Salzburg has acquired international fame as city of Mozart and the Salzburg Festival. But it might also interest you to know that Salzburg is capital to the province of the same name and that it is home to 150,000 inhabitants, making it the fourth largest city in Austria.

Salzburg’s compact layout is one of the city‘s most attractive features. Vital transport hubs such as the train station and W. A. Mozart International Airport are all within easy reach.

Salzburg is known for being the city of Mozart. It sits on either side of the Salzach River and in the Salzburg basin. The city was re-founded as a bishopricon Roman ruins (Iuvavum). Salzburg achieved immense wealth from mining and trading of salt. It became a bishopric residence of architectural splendour during the reigns of Wolf Dietrich and his successors.
The area around the Hellbrunn Palace is proof of Salzburg’s extensive cultural history and the old part of the city is a UNESCO world cultural heritage site.
The city of Salzburg - and especially its historic city centre – is in fact one of the loveliest places in Europe, winning international acclaim in 1997 when it was designated a world heritage site by UNESCO.

What is so special about Salzburg? For one, its convenient location. The Salzach River winds through the city as its historic lifeline and separates it into two halves, the so-called left and right banks of the Salzach. The left bank of the Salzach is the "older part" where ancient Roman settlements once stood.

The Old City is picturesquely surrounded by the Mönchsberg, crowned by the Fortress which is visible for miles, and the mighty Capuchin Mountain on the right banks of the river. Salzburg residents find the term "mountain" slightly exaggerated since both mountains have extensive walking paths to get away from the hustle and bustle of the city for a few hours.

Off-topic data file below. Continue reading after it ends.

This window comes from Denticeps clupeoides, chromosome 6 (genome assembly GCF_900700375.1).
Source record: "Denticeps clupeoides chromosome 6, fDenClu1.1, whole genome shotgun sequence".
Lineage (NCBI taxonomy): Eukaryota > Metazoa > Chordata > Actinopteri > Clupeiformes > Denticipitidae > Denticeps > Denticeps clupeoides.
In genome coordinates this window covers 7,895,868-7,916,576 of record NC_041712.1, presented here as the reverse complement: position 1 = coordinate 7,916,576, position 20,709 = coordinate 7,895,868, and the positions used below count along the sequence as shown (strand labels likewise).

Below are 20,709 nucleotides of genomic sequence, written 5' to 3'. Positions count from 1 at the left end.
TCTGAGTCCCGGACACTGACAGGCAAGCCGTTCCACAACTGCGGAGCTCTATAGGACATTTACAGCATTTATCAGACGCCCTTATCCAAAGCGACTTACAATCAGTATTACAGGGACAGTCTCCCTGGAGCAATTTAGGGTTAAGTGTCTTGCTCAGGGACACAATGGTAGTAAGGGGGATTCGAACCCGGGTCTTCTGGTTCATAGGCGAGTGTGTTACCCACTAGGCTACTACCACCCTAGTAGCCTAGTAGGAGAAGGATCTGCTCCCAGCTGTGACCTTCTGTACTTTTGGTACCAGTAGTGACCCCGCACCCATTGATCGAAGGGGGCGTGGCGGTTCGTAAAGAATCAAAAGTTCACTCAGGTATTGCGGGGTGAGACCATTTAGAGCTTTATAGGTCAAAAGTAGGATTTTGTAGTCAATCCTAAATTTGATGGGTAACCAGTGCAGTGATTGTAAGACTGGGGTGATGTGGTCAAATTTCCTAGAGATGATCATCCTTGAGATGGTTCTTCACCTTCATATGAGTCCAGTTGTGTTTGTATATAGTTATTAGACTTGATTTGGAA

The Old City with its variety of building styles is a true architectural delight, also a result of the city's strict preservation laws. A walk through the countless narrow streets (the most famous being the Getreidegasse, Judengasse, Goldgasse, Kaigasse, Linzergasse and Steingasse) features buildings from the Middle Ages, Romanesque, Baroque and Renaissance periods as well as the elegant classical burghers' houses dating from the monarchy.

The city's most famous squares include Residence Square with its splendid fountain, the neighboring Old Market, University Square, as well as Mozart Square with the memorial of the city's genius loci.
The square also features the city's most central Tourist Information Office. There is no lack of imposing buildings, the most striking of which include the Cathedral, Hohensalzburg Fortress, the Residenz, St. Peter's Monastery with its impressive cemetery, the Franciscan Church and Collegiate Church as well as the Large and Small Festival Halls and the Summer Riding School in the Festival District.

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